Dear Friends and Neighbors,
The Legislature adjourned on April 11. I hope you had the opportunity to read my end-of-session newsletter that hit the mailboxes last week. In case you missed it you can find my newsletter online here: https://houserepublicans.wa.gov/Condotta/Condotta_EOS_Newsletter_2012.pdf
I hope you also had the chance to read my column “Solutions are Nonpartisan” in the Wenatchee World last week. This last session was a perfect example that the best ideas do not necessarily come from the majority and they can be nonpartisan. I truly believe House Republicans have solutions, not based on partisanship, but what the citizens of Washington want to see out of their government. I hope you will read the column.
I want to remind you that because this is an election year, my legislative communications to you are restricted. After May 11, I am no longer allowed to send e-mail updates, such as this one. And after June 30, I am unable to initiate communications with constituents by mail or e-mail unless you contact me about an issue or a request for information. If you contact me, I can respond as a normal course of my work as your legislator. The mailing restrictions will remain in place until Nov. 30, 2012.
I encourage you to communicate with me, as I work for you and the 12th District throughout the year. I am happy to meet with you and your community groups to discuss important issues facing our legislative district and state. I look forward to seeing you during the interim.
As the lead Republican on business and labor issues, I will be focusing on Washington’s business climate this interim and what can we do to promote private-sector job growth and stimulate our economy. As I mentioned in my end-of-session newsletter, we passed some tax breaks for certain manufacturing companies and data centers, but they were used as a bargaining tool with the operating budget. The economy is still stagnant and many people are looking for work, yet we are playing politics with jobs. I would urge you to read “Data-Center Fumble Costs Jobs in Washington State – and Maybe Big Money” from the Washington State Wire. The article explains how we have missed out some opportunities, and politics is getting in the way of putting people back to work.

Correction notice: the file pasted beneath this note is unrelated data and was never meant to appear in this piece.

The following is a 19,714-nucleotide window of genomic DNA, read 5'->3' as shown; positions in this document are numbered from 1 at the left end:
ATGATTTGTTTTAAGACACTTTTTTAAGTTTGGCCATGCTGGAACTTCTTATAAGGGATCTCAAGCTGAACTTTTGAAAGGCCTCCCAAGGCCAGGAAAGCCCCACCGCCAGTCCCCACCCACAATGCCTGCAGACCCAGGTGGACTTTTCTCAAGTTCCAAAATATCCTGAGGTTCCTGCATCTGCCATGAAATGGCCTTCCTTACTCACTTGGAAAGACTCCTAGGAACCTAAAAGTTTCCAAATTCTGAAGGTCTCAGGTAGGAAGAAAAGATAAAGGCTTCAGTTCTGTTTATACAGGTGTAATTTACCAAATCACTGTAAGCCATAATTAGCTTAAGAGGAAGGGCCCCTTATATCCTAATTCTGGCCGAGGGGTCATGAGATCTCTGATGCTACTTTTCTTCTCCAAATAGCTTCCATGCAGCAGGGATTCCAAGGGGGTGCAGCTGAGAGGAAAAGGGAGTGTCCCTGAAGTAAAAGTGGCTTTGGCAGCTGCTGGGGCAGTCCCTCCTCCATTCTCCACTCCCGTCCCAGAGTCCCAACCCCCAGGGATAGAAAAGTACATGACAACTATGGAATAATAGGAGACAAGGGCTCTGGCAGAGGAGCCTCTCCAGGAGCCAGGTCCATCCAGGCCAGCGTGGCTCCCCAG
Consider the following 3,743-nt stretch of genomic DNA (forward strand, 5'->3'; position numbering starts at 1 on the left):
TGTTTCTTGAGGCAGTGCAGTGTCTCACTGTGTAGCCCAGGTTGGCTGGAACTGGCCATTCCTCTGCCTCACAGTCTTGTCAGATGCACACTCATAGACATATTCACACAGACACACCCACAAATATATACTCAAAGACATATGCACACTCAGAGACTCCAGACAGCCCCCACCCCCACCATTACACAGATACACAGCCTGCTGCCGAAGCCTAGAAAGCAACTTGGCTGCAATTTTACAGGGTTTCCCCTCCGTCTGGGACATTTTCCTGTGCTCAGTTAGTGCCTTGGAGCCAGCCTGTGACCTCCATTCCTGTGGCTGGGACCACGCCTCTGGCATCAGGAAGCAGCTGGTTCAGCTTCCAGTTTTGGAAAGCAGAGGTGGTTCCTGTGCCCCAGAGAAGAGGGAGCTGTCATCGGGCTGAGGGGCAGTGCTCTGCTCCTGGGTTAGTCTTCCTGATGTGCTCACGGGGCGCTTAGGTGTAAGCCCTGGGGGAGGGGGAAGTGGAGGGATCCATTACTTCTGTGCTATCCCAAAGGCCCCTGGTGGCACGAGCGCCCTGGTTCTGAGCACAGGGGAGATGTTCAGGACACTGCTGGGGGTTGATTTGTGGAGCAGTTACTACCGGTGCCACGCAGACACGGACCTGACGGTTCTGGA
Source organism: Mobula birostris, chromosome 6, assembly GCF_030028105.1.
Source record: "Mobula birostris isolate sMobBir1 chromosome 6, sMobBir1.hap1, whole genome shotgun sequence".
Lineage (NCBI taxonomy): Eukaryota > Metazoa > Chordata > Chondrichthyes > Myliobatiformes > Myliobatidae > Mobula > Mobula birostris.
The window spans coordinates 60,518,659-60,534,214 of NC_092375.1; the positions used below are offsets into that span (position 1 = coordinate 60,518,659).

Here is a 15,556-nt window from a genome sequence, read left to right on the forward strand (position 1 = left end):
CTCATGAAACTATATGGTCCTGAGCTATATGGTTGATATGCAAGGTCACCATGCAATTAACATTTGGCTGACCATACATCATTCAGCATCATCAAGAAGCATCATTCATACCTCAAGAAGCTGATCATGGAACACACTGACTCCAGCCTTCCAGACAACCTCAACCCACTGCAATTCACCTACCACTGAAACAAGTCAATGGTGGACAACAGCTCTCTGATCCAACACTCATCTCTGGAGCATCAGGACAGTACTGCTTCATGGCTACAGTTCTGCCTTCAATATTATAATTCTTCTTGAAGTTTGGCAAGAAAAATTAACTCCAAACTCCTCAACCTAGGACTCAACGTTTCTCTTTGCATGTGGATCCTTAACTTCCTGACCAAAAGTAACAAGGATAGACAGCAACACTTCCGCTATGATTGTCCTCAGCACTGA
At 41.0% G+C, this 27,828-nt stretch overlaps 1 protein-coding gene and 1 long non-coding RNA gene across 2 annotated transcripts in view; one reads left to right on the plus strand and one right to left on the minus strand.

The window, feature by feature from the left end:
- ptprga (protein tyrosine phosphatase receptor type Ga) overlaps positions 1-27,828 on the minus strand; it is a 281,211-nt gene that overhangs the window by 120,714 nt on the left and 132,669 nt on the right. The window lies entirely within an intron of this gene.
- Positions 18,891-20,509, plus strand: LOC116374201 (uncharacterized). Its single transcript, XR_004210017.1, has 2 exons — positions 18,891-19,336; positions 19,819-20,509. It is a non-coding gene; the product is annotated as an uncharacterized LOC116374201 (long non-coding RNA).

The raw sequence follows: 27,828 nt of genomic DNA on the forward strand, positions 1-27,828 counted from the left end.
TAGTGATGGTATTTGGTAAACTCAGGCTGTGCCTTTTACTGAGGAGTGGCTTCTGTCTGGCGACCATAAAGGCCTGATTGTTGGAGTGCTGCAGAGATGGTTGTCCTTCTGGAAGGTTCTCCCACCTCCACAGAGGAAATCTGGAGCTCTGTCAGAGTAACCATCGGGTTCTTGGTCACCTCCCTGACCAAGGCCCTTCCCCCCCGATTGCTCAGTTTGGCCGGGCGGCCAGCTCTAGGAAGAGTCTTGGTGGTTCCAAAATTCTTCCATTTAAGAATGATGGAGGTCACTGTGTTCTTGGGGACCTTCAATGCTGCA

The other issue we need to focus on to improve our business climate is regulatory reform. During the session, I referenced a recent U.S. Chamber of Commerce 50-state review of regulations and employment laws. If you recall, the report states, with an improved regulatory climate, 18,000 jobs could be added in Washington. Unfortunately, our state ranked “poor” for labor and employment laws and regulations – the lowest rating in the report.
The study also points out that part of the issue in our state is that we go beyond federal standards, not only in labor and employment mandates, but environmental regulations as well. It is important to protect the environment, but that must be balanced while maintaining a healthy economy. History has shown us that a strong economy and clean environment go hand-in-hand. Overzealous regulations are hurting existing industry and preventing new industry from locating in Washington.
It is important to remember when businesses are successful, people are working and revenue is generated to pay for education, public safety and services to care for our most vulnerable. It is far more productive to increase economic activity than to increase taxes, which does just the opposite.
Thanks again for the opportunity to represent you. Please do not hesitate to contact me if you have any questions or concerns during the interim.